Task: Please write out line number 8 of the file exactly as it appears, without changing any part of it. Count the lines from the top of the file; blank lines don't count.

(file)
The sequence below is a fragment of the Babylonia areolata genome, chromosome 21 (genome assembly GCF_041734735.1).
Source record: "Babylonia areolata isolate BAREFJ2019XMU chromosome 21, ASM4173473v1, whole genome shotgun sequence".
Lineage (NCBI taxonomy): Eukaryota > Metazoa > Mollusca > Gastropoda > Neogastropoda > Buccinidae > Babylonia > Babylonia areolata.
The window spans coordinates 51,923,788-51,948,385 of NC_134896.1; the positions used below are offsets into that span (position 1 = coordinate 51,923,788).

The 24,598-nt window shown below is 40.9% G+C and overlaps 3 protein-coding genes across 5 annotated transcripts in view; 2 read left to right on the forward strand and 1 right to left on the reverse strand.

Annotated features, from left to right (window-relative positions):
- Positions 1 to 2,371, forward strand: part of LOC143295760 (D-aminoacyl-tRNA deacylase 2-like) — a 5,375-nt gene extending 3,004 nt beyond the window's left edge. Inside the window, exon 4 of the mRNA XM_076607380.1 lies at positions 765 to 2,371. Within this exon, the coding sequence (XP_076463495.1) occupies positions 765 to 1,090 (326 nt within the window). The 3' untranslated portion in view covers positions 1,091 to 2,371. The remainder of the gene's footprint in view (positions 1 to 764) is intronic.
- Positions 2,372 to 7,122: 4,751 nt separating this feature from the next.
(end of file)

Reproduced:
- Positions 2,372 to 7,122: 4,751 nt separating this feature from the next.